2. Avatar Phaytea's Pulse

    This is very insightful… It’s always good to have an idea of what to expect and this post throws enough light. I am better informed and can pass this on to anyone who needs to know as well.

    Thanks for sharing.

  3. Nice post

  4. Really helpful post!

  5. Avatar Kit Hannigan

    I really like what you said about opening up to your psychiatrist wit anything even if they are embarrassing or strange. My daughter has been starting to get blackout episodes, and that is really concerning for me as a parent. I know it’s quite hard for her to be honest about these things for fear that we may start to have a negative image for her, but I’ll be sure to advise her that being honest with her psychiatrist will greatly help us treat her issues.

    1. Shola olaoluwa Shola olaoluwa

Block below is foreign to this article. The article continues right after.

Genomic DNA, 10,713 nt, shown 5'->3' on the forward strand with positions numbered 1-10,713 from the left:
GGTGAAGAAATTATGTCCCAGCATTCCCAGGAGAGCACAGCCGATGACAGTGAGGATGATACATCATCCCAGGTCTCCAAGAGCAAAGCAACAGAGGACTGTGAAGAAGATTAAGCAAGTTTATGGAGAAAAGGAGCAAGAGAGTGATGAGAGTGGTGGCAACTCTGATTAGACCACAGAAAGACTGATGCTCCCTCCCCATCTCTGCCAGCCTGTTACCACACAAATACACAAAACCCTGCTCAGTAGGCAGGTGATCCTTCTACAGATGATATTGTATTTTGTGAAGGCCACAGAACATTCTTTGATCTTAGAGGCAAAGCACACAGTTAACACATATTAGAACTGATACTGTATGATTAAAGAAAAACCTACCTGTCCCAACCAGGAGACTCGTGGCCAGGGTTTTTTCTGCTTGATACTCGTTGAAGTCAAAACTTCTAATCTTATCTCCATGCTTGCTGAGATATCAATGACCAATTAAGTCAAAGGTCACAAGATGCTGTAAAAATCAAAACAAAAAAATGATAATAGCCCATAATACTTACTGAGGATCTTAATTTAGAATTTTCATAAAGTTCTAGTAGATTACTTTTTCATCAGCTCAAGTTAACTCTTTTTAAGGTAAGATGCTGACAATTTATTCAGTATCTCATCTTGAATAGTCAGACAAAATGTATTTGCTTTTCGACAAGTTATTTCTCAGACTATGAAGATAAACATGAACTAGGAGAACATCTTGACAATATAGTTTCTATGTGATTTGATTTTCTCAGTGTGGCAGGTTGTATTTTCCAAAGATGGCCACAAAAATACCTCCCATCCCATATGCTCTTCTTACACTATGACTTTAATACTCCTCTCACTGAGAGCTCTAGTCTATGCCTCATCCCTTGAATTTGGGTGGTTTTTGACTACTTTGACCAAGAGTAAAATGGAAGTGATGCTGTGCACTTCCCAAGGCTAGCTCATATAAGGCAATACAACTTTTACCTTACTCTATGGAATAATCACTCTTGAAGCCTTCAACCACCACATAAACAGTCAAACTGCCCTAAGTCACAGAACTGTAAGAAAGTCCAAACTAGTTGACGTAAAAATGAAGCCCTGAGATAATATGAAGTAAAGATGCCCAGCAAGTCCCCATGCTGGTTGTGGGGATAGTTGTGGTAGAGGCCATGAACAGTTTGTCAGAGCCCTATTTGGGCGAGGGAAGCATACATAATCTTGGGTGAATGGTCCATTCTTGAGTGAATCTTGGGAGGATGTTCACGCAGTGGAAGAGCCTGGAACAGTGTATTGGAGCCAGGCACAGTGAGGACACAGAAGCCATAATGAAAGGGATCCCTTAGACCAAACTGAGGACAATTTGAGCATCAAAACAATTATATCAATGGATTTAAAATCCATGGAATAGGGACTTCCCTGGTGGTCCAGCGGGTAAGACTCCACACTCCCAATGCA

Hello Kit,
      Yeah, it can be difficult for her to open up to her psychiatrist but it’s the only way to get a proper diagnosis and also to get better. Our thoughts are with you. *hugs*

  6. Avatar Hazel Owens

    That’s good to know that if you don’t feel comfortable with a psychiatrist that you can switch to another one. It’s definitely important to have one that you feel comfortable with since you will usually talk about really personal things that you don’t want to be judged for. I wonder if you can have a consultation with a psychiatrist before you hire them so you can make sure you’re comfortable before a session.

  7. Avatar Gary Puntman

    I agree that you should never be afraid to ask questions to your psychiatrist. This could be especially important during your first meeting with them. You need to be clear about any concerns you might have and about what your issues are, like you said. That will help the psychiatrist know what your end goal is and how to best help you achieve that.